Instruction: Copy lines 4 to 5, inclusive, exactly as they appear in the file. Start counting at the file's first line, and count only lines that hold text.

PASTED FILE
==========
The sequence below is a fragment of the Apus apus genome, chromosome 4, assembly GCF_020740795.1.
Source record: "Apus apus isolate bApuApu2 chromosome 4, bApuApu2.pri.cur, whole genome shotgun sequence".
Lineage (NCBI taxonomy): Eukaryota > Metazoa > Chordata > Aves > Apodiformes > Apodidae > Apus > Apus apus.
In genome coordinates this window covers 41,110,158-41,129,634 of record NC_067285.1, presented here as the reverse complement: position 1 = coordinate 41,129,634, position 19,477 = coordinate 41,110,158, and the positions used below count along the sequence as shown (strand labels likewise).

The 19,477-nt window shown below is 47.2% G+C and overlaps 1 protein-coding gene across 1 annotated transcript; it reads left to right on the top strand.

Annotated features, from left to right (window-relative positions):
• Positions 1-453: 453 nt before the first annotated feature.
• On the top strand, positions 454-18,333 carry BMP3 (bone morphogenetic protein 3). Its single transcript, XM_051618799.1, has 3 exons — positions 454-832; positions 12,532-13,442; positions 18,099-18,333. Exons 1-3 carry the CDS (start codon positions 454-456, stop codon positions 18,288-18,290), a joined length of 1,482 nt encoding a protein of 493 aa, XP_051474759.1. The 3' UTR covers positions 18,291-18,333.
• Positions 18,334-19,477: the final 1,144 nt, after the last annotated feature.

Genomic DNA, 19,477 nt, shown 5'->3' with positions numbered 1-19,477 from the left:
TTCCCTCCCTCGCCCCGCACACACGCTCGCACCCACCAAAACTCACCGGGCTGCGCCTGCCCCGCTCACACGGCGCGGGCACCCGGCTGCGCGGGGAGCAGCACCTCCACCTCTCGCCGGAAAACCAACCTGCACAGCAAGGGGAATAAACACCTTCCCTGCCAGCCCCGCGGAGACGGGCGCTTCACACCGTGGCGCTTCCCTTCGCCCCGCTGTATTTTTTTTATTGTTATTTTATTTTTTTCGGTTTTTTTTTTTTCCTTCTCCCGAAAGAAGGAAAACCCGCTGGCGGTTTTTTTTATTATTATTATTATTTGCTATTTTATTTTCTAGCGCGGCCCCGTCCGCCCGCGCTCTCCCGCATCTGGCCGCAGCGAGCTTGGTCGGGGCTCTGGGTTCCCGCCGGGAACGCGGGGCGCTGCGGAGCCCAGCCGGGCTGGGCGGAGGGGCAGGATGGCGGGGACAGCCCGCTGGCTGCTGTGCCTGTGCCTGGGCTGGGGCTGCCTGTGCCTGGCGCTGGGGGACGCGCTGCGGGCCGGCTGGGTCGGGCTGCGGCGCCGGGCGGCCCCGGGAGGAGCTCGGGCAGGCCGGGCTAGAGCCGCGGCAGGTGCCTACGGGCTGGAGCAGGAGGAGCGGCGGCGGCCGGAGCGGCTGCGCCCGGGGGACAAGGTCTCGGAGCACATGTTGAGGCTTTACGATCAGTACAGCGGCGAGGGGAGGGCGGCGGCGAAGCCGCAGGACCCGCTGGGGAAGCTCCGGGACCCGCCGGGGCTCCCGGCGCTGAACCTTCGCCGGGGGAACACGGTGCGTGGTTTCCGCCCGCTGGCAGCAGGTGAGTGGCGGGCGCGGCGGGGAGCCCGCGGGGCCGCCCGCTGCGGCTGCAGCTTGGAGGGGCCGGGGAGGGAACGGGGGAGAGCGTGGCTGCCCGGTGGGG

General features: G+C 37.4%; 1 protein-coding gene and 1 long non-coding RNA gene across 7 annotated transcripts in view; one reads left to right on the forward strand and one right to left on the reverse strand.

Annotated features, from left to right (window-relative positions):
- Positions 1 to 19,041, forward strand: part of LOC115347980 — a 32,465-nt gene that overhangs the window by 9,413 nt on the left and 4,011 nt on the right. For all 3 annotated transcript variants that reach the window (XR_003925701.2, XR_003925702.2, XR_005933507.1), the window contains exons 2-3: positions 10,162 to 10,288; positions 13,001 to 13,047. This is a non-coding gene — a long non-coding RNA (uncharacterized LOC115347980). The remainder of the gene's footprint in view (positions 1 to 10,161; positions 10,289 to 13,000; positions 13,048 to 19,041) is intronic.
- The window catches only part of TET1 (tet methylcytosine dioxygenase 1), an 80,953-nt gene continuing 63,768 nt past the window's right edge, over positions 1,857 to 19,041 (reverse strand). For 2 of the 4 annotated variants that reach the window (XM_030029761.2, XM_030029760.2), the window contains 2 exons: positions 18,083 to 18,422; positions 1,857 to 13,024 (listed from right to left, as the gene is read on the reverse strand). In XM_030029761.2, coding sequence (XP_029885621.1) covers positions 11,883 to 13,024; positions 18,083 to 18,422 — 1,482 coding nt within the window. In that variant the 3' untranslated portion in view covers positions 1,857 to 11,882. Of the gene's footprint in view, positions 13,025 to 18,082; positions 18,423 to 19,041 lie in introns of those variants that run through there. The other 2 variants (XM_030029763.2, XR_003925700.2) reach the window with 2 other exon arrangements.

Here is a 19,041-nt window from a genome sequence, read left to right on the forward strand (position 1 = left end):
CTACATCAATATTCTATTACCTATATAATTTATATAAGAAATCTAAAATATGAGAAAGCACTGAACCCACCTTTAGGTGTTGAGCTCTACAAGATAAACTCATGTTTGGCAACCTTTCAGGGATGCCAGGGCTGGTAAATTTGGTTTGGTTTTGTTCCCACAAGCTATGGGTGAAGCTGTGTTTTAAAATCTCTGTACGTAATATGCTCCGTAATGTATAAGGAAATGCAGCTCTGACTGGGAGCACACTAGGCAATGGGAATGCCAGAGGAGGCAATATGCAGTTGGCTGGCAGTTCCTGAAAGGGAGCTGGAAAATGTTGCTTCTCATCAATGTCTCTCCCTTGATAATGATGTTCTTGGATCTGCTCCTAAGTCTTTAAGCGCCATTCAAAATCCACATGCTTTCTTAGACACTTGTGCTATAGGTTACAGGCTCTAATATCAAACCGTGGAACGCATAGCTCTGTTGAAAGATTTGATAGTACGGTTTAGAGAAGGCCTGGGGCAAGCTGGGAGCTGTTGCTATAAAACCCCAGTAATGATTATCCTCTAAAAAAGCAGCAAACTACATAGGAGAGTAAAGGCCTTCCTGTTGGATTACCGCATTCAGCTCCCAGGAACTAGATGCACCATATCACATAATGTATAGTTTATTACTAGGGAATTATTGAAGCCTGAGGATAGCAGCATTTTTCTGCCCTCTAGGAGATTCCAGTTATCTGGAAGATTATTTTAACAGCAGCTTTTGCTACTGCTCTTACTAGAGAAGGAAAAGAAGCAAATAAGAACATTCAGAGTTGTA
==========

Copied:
In genome coordinates this window covers 41,110,158-41,129,634 of record NC_067285.1, presented here as the reverse complement: position 1 = coordinate 41,129,634, position 19,477 = coordinate 41,110,158, and the positions used below count along the sequence as shown (strand labels likewise).

The 19,477-nt window shown below is 47.2% G+C and overlaps 1 protein-coding gene across 1 annotated transcript; it reads left to right on the top strand.